Luce Irigaray asks in Speculum de l’autre femme “What if the ‘object’ started to speak? Which also means beginning to ‘see,’ etc. What disaggregation of the subject would that entail?” (135). Irigaray’s question elucidates the theoretical framework of this paper when analyzing eight medical reports (1836-1893) that represent an essential, unstudied source for documenting the crime of rape as they furnish important definitions and statistics about viol, attentats à la pudeur or attentats aux moeurs. In his Human Remains, Jonathan Strauss demonstrates that from the late eighteenth through the nineteenth centuries, medicine gained unprecedented credibility as a discipline. It redefined and asserted its legitimacy in respect to other institutions, notably the courts and the church, while its theories and approaches gained a broader truth-value, extending their reach beyond the domain of health to issues of fundamental social interest (6). Those reports’ facts and narrativization contributed to an already booming field accumulating data on other crimes and criminal acts. Moreover, those reports pedagogically (in)formed contemporary and future practicing doctors with a protocol for reading and presenting evidence of violated bodies to magistrates and presiding judges who determined whether a rape had occurred or not. While analyzing the efforts to narrate rape what remains absent are the patients’ voices and points of view. What if the object began to speak? Certainly, she would articulate a resistance to the method, the medicalization of her body and the practice’s blindness to women’s truths about the violence they have lived.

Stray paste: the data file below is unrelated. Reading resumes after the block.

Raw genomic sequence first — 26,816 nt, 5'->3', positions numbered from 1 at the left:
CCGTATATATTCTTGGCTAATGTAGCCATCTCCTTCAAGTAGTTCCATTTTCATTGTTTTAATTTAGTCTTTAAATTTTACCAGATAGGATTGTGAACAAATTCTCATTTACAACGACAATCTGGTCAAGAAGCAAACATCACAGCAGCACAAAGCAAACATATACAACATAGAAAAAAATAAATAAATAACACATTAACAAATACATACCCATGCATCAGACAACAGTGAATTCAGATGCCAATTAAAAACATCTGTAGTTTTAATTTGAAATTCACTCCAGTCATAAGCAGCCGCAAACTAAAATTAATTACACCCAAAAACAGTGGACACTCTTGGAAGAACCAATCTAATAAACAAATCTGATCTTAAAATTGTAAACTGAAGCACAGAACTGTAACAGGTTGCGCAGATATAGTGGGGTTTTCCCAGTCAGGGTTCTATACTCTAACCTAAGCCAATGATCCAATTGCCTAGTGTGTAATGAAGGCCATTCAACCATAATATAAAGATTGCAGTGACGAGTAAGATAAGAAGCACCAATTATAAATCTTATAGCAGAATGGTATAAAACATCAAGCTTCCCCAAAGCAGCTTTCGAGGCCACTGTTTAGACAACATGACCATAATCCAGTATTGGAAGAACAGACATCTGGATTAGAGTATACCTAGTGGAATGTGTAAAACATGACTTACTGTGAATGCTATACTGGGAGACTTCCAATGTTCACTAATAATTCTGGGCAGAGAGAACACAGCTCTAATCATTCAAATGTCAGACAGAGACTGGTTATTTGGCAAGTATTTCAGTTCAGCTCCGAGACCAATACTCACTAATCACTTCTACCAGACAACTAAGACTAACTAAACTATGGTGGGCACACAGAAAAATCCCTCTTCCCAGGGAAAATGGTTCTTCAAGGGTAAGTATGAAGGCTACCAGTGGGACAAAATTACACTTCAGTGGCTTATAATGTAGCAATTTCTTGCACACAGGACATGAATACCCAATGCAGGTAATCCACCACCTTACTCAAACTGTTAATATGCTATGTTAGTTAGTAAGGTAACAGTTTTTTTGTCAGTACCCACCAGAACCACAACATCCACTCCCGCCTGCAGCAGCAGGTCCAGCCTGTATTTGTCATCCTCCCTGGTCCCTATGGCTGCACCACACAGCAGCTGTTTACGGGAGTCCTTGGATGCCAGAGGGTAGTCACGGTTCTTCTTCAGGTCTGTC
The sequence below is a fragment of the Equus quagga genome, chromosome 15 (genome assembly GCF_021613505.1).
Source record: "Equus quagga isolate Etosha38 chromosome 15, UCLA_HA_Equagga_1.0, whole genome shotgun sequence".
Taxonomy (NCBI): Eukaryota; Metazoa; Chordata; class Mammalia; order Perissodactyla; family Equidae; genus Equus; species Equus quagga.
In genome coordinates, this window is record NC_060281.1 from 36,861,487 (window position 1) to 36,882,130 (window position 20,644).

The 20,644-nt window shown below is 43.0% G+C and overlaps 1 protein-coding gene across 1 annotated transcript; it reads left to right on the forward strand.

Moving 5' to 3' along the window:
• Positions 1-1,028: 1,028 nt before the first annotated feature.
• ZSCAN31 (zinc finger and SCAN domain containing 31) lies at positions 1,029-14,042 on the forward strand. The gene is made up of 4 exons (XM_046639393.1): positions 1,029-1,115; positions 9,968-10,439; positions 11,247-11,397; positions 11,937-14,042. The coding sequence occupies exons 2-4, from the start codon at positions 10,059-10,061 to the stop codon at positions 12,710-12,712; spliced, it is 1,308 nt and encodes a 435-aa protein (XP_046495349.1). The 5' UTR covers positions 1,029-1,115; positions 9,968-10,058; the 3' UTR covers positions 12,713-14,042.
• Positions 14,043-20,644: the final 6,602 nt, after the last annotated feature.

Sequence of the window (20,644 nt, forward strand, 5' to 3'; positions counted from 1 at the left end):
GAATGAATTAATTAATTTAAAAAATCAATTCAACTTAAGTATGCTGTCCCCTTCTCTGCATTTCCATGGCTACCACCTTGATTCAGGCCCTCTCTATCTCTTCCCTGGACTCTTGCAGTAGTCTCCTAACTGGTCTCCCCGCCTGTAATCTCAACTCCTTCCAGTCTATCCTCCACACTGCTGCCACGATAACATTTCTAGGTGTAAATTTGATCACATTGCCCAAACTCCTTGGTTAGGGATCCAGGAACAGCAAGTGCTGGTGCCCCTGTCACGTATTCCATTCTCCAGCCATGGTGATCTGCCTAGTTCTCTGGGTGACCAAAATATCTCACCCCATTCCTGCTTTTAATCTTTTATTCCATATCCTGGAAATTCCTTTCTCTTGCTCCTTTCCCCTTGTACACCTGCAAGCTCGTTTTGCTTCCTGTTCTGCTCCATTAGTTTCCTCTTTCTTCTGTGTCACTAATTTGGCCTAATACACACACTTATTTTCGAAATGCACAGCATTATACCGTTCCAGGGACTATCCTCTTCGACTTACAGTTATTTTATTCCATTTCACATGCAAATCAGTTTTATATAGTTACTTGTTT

• La Loi, les narrations juridiques et la Violence : Le Procès du Prêtre Contrafatto
    Johnson, Sharon P. (2021-06-01)
    Law through narrative seeks to maintain a world of right and wrong, of lawful and unlawful of valid and void. Violence in the case of Contrafatto represents not only the violent acts he committed, but the ramifications of legal acts: interpretations in law constitute justifications for violence which has already occurred or which is about to occur. Contrafatto’s crime and 1827 trial underscore these concomitant themes. This paper analyzes the rhetorical strategies used by the prosecution and the defense. For the prosecution, the 5-year old Hortense LeBon’s painful, “naïve” account respire la vérité in all of its “sincerity.” Her attorney argues that she is a victim of des attentes à la pudeur avec violence, having suffered physical violence and “de la violence morale.” The King’s attorney adeptly introduces the idea that a lack of consent represents violence, intertwining law with morality. These positions challenge the traditional interpretations of the Penal Code’s Articles 331 and 332 on rape. Law restores order through narrative. The prosecution questioned a narrow judicial understanding of how Article 332 defined violence on a child younger than 13. This is a perfect example of moral and legal innovation that Robert Cover advances in Justice Accused. Hence, the law did not inflict additional violence to Hortense le Bon by exculpating her rapist. Contrafatto was found guilty of rape and sentenced to a life of hard labor (Travaux à Perpétuité), a justified end to his freedom.